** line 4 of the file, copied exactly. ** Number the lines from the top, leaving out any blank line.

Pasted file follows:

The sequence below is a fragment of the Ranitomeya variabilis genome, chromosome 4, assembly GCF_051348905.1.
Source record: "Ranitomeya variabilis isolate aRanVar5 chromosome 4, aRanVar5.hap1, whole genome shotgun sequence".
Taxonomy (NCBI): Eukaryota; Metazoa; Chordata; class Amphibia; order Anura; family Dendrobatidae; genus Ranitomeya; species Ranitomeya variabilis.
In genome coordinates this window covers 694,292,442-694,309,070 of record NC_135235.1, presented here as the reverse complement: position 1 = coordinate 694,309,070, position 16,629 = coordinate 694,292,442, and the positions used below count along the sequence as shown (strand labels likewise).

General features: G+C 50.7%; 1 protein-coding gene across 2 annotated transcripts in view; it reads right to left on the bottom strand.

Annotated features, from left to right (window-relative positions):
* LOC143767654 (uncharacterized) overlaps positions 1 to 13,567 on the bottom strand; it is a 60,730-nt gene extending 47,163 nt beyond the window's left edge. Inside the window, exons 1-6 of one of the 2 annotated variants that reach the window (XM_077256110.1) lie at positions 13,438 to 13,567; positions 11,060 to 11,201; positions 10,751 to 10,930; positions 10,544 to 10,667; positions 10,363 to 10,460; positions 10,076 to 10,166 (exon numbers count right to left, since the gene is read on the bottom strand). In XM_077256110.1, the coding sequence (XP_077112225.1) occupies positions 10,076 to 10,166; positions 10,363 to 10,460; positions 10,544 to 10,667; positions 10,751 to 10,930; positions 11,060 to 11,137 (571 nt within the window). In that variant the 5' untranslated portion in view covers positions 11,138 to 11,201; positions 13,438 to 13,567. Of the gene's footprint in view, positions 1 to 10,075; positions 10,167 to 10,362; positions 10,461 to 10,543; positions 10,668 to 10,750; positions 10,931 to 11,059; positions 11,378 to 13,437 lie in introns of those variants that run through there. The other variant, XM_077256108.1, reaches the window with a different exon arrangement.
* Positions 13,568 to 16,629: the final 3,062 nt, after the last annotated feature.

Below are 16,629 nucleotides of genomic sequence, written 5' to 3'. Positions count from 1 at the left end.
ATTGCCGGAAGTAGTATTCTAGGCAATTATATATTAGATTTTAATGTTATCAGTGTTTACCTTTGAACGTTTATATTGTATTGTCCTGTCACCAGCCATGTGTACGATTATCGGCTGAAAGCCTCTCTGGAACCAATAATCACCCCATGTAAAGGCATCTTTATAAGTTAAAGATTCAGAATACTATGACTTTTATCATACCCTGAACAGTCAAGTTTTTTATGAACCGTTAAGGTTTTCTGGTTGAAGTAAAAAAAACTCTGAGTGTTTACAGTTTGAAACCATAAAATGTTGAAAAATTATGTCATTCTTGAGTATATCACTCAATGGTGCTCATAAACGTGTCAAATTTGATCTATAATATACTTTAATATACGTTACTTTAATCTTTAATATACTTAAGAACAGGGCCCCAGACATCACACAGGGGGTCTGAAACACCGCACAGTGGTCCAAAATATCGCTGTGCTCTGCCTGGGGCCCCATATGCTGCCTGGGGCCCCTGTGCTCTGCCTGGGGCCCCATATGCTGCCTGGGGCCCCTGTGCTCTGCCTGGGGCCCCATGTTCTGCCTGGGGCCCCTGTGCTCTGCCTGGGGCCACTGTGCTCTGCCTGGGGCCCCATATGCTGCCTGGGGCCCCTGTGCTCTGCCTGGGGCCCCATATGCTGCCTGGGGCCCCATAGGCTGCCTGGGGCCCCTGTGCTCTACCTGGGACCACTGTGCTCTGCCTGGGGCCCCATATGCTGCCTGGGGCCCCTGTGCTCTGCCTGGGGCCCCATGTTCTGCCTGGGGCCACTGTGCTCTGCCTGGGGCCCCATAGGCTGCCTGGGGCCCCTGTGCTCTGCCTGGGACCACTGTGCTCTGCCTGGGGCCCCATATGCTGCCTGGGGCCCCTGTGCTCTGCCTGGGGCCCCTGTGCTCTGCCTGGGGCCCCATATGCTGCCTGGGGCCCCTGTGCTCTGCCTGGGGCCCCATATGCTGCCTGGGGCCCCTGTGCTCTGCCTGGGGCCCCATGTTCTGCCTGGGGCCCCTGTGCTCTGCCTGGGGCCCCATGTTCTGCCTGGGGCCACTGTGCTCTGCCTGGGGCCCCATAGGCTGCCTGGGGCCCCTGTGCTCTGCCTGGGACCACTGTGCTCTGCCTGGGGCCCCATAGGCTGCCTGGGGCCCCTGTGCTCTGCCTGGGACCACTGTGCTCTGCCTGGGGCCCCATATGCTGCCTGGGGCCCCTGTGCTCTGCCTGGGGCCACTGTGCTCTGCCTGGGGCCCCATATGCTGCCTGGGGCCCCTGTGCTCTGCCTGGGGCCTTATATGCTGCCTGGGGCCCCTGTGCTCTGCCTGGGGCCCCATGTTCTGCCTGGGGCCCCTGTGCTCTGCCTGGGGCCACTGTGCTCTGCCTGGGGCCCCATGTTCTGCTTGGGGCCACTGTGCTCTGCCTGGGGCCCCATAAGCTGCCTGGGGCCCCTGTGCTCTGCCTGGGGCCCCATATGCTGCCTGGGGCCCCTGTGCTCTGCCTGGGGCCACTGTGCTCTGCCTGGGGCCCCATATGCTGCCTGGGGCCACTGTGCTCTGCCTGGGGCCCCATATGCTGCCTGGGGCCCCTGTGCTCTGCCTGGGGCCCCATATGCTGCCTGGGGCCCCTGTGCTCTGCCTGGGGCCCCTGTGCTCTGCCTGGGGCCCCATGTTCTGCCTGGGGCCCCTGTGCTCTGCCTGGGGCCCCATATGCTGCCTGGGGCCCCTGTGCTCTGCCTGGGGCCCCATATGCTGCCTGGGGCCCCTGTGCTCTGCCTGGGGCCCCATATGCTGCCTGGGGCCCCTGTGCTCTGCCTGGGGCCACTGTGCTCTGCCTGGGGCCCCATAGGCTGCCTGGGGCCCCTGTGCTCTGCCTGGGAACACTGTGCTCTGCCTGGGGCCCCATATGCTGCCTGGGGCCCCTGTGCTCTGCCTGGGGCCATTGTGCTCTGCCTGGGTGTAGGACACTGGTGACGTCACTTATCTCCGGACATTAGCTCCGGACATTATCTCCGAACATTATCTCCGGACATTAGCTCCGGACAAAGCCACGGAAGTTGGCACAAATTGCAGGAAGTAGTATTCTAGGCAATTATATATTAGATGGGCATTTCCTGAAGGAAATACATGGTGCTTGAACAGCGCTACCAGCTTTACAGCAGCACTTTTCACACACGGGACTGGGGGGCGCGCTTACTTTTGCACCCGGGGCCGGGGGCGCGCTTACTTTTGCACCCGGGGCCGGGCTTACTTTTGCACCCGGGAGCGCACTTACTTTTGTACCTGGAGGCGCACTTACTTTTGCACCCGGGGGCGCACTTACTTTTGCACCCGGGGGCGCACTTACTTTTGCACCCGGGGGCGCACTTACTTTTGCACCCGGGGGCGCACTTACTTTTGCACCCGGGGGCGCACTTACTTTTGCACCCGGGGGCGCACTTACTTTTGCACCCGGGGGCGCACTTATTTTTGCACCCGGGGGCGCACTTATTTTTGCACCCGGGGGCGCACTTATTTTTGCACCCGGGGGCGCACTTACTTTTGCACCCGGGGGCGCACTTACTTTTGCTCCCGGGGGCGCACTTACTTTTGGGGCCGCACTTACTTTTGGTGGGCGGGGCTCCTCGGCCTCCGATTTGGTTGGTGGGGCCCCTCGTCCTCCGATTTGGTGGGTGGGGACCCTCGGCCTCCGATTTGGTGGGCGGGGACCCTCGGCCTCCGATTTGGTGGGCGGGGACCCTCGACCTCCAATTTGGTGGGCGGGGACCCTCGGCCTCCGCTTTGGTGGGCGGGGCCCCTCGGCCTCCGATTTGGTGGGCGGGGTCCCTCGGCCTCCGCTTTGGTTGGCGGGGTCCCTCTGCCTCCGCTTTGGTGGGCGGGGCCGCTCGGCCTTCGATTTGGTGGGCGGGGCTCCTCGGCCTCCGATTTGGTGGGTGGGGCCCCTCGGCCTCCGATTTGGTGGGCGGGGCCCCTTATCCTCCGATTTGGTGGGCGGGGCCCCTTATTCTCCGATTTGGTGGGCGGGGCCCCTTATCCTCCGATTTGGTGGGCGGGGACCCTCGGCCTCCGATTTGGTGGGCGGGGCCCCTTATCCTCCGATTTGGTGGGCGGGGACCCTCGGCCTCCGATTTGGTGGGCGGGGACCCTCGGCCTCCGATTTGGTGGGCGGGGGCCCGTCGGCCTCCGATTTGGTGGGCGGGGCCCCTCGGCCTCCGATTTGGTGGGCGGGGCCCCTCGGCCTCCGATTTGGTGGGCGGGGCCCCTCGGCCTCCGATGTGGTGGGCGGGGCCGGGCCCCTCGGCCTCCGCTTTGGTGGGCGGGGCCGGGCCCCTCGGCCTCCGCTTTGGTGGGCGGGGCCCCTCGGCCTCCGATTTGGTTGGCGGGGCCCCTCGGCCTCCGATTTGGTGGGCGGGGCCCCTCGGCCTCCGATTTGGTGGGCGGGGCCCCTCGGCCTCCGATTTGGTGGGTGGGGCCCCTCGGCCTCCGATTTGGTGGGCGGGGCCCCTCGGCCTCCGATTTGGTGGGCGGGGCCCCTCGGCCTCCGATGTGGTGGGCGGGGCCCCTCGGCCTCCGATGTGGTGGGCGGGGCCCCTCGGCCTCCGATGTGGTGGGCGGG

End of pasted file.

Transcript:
In genome coordinates this window covers 694,292,442-694,309,070 of record NC_135235.1, presented here as the reverse complement: position 1 = coordinate 694,309,070, position 16,629 = coordinate 694,292,442, and the positions used below count along the sequence as shown (strand labels likewise).